In this video, Kip Boyle discusses how to analyze an organization's current information security risk. Learn how to measure the cyber resilience of an organization.
- We start answering the question, how resilient are you now, by first focusing on your target scores. For me, that means going to the second level of the NIST Cybersecurity Framework. Items at that level are called activities and you can see all 22 of them here, clustered into these five functions. Now just as I have 22 activities for reporting purposes, if you can, group your controls for reporting purposes then calculate the simple, or the mean average score, for each reporting group.
For me that means I'll have 22 activity scores representing all 98 lower-level controls. I can also average the activity scores to generate a mean score for each of the five higher-level functions. Now subtract your mean scores from your target scores to measure your gap. This gap represents your risk of the control failing to do its job. Next, we're going to visualize the gaps. Using Excel or another data visualization tool, create a radar, or spider chart.
We'll use the chart to answer some preliminary questions like where do I have a large activity gap, and where do I have small activity gaps, and how clustered are the gaps? Here you see I've mapped my target scores in orange and connected these scores to make the outer ring, then I mapped my actual scores in blue to make the inner ring. By inspecting the radar chart, I can learn a few things about how resilient my organization is now. In Excel, this chart is called Radar with Markers.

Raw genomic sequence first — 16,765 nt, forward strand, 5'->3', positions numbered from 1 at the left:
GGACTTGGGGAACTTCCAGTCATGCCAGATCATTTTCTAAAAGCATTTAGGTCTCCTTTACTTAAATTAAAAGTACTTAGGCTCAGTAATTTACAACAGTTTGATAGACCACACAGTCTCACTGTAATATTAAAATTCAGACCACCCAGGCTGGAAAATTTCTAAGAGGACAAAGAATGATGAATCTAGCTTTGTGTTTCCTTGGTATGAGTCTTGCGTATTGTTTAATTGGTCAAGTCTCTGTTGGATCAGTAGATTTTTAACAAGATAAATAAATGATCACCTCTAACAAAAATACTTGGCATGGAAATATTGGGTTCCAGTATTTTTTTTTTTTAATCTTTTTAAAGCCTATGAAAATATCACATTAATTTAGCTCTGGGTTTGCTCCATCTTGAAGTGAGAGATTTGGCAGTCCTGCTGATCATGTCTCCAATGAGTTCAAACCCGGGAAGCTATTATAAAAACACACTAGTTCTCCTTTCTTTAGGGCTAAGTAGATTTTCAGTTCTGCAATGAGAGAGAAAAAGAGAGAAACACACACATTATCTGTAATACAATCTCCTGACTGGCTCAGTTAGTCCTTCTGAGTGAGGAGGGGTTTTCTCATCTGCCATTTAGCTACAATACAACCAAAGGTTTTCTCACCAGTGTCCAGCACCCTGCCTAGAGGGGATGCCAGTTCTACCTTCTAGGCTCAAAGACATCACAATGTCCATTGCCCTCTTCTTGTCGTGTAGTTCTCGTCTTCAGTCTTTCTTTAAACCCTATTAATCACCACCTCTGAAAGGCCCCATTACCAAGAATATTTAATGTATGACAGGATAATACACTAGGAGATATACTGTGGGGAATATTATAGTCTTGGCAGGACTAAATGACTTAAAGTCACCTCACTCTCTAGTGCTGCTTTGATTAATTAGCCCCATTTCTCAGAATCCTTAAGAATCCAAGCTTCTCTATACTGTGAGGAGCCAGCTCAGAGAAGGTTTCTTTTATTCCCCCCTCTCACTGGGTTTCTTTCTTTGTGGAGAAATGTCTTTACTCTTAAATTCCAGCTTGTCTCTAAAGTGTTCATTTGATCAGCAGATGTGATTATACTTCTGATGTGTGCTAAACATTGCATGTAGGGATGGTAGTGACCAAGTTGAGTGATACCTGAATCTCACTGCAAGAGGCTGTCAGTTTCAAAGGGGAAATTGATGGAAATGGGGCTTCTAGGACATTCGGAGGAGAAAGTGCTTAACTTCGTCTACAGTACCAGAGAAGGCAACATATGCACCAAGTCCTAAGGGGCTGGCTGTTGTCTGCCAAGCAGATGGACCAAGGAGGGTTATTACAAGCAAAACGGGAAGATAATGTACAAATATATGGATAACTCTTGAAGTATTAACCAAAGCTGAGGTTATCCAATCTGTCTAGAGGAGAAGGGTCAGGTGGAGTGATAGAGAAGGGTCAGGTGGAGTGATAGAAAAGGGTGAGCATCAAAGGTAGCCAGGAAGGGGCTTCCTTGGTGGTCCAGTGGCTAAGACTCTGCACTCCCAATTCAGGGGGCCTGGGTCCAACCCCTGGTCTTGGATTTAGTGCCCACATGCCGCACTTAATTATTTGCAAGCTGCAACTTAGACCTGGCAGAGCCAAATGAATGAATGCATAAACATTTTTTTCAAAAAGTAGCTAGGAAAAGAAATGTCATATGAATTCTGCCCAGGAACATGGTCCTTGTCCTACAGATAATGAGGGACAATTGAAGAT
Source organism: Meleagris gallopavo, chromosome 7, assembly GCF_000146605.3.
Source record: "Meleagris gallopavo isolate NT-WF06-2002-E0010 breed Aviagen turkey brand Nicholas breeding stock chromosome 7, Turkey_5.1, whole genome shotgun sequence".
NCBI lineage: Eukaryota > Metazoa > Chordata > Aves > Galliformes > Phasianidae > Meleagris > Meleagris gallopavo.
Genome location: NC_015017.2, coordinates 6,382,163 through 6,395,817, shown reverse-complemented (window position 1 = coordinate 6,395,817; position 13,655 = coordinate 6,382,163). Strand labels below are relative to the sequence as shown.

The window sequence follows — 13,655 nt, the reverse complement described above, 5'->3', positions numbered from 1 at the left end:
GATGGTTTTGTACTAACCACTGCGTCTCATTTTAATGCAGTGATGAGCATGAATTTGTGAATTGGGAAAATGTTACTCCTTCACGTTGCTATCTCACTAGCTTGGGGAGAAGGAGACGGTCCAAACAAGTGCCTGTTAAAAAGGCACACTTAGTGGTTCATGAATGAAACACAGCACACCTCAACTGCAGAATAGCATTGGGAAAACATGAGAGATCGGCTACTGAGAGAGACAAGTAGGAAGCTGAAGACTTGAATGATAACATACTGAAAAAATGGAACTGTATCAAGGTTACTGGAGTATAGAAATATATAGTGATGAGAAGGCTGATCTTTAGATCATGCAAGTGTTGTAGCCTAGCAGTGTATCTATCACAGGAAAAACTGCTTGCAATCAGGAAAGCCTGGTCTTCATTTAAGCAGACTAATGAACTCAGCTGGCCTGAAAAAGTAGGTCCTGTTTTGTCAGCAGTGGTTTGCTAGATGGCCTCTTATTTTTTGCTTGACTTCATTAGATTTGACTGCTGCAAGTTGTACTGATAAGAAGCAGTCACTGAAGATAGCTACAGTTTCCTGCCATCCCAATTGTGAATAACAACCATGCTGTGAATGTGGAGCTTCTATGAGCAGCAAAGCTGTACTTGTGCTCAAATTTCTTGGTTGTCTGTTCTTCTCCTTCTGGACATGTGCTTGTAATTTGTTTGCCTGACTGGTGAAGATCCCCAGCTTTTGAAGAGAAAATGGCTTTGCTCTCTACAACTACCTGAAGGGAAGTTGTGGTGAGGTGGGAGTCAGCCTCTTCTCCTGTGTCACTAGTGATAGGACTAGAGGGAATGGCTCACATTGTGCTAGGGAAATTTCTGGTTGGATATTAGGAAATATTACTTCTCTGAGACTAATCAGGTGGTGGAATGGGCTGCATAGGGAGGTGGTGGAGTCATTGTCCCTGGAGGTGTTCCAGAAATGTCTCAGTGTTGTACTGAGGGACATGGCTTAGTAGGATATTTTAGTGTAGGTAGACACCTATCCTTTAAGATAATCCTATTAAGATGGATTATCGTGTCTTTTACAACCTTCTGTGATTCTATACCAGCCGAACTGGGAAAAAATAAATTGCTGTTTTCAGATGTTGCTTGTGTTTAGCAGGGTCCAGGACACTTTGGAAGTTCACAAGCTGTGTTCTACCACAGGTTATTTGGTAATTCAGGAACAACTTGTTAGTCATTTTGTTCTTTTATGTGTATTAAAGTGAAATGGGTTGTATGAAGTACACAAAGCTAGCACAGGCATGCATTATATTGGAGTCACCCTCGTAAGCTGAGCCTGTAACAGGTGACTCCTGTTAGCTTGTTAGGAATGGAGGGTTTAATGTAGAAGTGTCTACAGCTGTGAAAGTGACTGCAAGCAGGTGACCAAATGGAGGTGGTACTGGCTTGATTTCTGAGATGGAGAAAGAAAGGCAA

I made my by selecting the three columns shown here and then I used the Insert Chart commands. Depending on your original scope of measurement you could generate more radar charts using a different data series to make other comparisons, for example, how wide are the gaps between offices and what are the different lines of business, or, how wide are the gaps at the highest risk reporting level? Think about other ways you would like to visualize data that could be helpful here and then play around with charting for a while.
- Goals and components of an information security program
- Measuring and managing information risks
- Reducing risks to an acceptable level
- Using a workflow to organize your work
- Communicating progress with executives and stakeholders
- Demonstrating compliance